First tests of Galileo’s Public Regulated Service have proven the satellite system is capable of autonomous positioning accuracy below 10m when in the correct geometrical configuration.
Some European countries have recently commenced independent testing of the high-accuracy positioning and timing services provided via the Galileo satellites.
Despite only four out of the 30 planned satellites are already in place, orbiting the Earth at the 23,222km altitude, the spacecraft already transmit information on two frequency bands with enhanced protection with access only to strictly authorised users.
“Galileo is in its In-Orbit Validation phase, planned to include experimental demonstrations of Public Regulated Service (PRS) capabilities in terms of positioning and access control,” said Miguel Manteiga Bautista, head of the Galileo Security Office at the European Space Agency (ESA).
The PRS, designed to serve governmental users including emergency services, defence, critical transportation and energy and telecommunication purposes, was originally planned to start when Galileo enters its full operational capability phase. However, in response to a strong demand of EU member states, the service has been enabled earlier this summer.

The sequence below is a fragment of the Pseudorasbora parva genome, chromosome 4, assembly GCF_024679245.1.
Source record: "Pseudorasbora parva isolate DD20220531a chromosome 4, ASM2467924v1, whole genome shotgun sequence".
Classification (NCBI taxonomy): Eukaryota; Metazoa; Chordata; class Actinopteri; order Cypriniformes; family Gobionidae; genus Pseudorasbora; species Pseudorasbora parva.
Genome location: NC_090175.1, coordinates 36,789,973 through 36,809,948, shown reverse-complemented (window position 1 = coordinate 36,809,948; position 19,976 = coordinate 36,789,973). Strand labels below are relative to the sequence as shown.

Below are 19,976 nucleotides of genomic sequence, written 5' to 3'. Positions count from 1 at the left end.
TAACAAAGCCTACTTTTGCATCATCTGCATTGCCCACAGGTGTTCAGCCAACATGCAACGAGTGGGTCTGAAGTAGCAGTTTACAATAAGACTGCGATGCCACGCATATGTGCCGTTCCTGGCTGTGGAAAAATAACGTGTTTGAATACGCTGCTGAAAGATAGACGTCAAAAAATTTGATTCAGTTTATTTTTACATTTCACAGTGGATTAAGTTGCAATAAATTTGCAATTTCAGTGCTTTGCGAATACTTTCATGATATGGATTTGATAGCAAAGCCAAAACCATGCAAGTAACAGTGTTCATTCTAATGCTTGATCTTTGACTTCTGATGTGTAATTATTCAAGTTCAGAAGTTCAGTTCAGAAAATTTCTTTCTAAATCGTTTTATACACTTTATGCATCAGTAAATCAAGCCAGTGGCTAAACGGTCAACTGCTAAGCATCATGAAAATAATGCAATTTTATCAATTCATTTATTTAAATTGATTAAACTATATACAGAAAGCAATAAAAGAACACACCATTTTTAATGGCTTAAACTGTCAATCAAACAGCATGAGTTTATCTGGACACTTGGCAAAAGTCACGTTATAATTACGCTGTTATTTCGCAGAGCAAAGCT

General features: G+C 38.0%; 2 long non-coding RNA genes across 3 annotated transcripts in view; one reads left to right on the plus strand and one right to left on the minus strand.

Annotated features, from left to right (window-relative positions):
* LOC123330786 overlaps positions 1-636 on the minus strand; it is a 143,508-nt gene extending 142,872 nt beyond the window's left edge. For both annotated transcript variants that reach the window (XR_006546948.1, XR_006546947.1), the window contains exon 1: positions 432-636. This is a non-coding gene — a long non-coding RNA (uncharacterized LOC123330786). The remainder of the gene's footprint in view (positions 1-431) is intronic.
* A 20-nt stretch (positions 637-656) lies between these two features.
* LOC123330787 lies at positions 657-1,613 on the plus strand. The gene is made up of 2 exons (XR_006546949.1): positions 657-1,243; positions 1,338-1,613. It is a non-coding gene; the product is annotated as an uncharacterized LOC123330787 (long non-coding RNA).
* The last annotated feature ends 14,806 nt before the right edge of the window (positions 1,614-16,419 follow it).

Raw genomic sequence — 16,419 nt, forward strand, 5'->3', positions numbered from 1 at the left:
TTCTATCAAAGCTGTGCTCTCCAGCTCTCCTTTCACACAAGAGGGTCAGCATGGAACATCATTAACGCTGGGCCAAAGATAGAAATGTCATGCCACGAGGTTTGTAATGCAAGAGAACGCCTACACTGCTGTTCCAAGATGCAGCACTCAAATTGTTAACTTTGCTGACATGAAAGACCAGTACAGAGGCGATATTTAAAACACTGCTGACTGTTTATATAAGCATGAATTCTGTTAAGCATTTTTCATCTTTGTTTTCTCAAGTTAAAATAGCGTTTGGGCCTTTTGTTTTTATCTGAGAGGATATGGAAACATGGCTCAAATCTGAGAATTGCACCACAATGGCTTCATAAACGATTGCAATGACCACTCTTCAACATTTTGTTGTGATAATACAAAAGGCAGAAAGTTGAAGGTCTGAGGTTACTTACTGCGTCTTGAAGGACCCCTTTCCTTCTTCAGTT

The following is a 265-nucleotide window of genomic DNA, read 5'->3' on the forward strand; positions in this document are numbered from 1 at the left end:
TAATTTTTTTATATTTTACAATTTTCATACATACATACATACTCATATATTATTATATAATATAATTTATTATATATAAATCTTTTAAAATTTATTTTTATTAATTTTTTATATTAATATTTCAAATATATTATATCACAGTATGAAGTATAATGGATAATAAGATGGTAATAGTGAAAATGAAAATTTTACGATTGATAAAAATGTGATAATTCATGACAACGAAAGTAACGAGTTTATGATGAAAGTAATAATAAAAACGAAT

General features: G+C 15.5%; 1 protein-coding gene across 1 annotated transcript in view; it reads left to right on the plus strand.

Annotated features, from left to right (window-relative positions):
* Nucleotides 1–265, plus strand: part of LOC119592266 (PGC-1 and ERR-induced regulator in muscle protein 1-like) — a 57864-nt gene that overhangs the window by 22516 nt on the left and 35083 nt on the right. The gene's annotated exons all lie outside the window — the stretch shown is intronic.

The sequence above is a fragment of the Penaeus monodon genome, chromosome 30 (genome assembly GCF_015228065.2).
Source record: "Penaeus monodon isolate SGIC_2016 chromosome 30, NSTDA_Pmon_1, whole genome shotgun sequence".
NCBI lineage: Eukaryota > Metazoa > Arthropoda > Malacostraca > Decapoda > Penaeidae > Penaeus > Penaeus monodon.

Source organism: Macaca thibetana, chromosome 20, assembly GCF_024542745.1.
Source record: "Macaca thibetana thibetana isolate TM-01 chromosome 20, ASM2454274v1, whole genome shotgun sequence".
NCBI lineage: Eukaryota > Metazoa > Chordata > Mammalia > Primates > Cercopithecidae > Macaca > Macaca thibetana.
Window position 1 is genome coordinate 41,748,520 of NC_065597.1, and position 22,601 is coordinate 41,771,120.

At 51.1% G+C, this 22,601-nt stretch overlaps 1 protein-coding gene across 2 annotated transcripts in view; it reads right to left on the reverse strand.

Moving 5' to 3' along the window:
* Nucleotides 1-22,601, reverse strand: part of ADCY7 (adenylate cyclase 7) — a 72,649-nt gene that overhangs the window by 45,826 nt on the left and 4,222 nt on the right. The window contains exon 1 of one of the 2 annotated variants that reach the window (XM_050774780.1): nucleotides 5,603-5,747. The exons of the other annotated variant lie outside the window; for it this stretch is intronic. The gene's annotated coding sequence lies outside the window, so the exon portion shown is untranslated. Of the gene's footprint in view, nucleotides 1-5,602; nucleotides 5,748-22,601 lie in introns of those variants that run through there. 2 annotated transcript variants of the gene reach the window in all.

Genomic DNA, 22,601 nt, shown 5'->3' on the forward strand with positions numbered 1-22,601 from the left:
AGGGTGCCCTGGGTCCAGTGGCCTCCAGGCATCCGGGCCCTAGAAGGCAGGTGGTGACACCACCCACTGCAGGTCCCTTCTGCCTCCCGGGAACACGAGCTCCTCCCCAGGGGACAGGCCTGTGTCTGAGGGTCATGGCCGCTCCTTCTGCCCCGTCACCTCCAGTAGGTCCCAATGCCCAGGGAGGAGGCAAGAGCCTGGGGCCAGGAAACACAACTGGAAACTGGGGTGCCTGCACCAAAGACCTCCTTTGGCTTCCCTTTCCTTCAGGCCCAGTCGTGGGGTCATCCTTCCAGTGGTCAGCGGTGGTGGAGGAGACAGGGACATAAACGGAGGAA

“Belgium, France, Italy and the UK have now performed independent PRS acquisition and positioning tests,” Manteiga said. “In parallel, ESA, through collaboration with Dutch and Italian authorities, is also conducting PRS fixed and mobile validation in several locations in the Netherlands and Italy.”
Among the services the Galileo constellation is expected to offer, PRS is the only one not available to general public. It relies on robust signals that are being encrypted and resistant to jamming.
The ground-infrastructure to receive PRS signal is currently limited. Some countries have therefore decided to develop their own PRS receivers. Italy has already managed to test and verify the technology based on ESA’s specifications.
“The project is still on-going in order to test more advanced functionalities this coming autumn and to run the first aeronautical PRS tests in collaboration with the Dutch authorities,” Manteiga said. “Other Member States have also expressed their willingness to join the IOV PRS experimentation campaigns soon.”
The next Galileo satellites should be launched atop a Soyuz rocket from the European Spaceport in Kourou at the beginning of 2014. The system, that has experienced severe delays, should be fully operational by the end of the decade.